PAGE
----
Magdi is different from the other four million Iraqi refugees who have been displaced since the U.S.-led invasion in 2003.

That he has survived a kidnapping in which he was left for dead may not make him distinct. Magdi was born in Egypt and has returned there with his family. But it is the fact that his children attend Egyptian public school that he and his friends consider miraculous.

For Iraqis who have fled their war-ridden country to seek a secure life in Egypt, accessing education for their children is of high priority. An estimated 80,000 to 150,000 Iraqis now reside in Egypt, but the influx until recently was so persistent that accurate numbers are hard to come by. Most put their children in costly private schools because as far as they know, public schools are off limits to them.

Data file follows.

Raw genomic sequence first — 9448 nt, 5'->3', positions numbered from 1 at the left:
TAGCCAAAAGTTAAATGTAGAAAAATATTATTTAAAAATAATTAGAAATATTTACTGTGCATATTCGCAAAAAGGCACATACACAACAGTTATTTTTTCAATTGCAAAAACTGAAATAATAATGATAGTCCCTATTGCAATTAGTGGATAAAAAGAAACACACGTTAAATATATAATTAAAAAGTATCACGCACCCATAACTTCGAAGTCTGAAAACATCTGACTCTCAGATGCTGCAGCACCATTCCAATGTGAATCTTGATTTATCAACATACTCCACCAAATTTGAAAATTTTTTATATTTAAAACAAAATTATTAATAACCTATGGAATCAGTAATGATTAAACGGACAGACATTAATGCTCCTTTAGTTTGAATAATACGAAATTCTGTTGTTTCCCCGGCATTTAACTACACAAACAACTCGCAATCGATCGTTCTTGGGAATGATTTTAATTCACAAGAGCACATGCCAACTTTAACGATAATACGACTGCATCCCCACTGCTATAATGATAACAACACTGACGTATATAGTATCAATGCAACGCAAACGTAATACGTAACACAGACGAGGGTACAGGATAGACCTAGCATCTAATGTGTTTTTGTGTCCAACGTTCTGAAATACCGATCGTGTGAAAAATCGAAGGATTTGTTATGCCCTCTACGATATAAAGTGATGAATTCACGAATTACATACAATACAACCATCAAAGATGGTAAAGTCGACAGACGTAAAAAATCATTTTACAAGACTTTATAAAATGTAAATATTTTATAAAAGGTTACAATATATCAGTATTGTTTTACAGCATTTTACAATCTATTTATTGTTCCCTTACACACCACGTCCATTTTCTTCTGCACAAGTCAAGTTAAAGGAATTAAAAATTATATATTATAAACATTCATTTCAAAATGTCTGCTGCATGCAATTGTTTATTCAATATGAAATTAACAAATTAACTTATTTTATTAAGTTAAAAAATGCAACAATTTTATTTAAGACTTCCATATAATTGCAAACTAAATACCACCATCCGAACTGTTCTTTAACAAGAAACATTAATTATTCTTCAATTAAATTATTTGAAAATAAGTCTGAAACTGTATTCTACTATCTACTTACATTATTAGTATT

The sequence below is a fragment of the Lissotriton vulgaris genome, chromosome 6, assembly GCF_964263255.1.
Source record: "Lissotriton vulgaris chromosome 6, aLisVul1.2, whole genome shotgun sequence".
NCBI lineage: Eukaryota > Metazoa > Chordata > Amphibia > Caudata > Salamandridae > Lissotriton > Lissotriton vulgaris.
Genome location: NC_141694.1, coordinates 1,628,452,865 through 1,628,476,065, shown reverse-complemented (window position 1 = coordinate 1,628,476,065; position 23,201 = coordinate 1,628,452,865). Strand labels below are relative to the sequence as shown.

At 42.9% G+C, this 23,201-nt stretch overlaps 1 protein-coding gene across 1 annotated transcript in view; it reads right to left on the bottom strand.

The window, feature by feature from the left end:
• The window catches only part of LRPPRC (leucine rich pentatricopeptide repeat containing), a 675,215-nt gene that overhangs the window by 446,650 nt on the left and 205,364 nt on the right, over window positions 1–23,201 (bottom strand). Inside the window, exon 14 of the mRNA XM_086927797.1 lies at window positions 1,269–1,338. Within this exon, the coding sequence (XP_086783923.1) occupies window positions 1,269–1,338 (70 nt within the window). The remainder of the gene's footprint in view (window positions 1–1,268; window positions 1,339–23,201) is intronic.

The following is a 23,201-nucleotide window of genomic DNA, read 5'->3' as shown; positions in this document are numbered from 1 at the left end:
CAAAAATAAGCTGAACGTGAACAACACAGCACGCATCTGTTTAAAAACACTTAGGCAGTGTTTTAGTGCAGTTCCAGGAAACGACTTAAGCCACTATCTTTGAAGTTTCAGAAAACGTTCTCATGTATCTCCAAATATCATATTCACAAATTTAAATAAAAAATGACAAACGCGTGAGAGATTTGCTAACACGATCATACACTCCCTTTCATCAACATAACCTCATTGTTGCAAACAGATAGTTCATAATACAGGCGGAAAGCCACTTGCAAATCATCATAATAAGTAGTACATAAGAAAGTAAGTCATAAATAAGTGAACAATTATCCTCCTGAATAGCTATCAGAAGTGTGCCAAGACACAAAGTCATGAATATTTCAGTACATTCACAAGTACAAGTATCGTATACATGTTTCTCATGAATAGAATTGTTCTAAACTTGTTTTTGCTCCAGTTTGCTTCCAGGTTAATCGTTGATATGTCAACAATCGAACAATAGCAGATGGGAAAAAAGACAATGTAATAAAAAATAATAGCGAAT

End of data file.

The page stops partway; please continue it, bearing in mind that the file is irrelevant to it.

“He made impossible things by putting them into government schools,” Rafi said in English of his friend Magdi, who spent six months acquiring the paperwork to prove that his two young children were also Egyptian.

“He got permission from the (education) minister himself,” another friend, Ahmad, added, also speaking in English.

From Iraq to Egypt

In May 2006, around noon in Iraq’s danger-laden Liberation Square, Magdi and his bodyguard brother-in-law were walking when they were kidnapped by what Magdi believes were Shia militia. Magdi, a Sunni, was hit in the back of the head with the butt of a handgun, tied up and thrown in the trunk of a car. His brother-in-law was put in the front seat.

While the car was in motion, the trunk popped open and Magdi threw himself from the vehicle. He survived with seven stitches and hid out for 20 days at a friend’s house.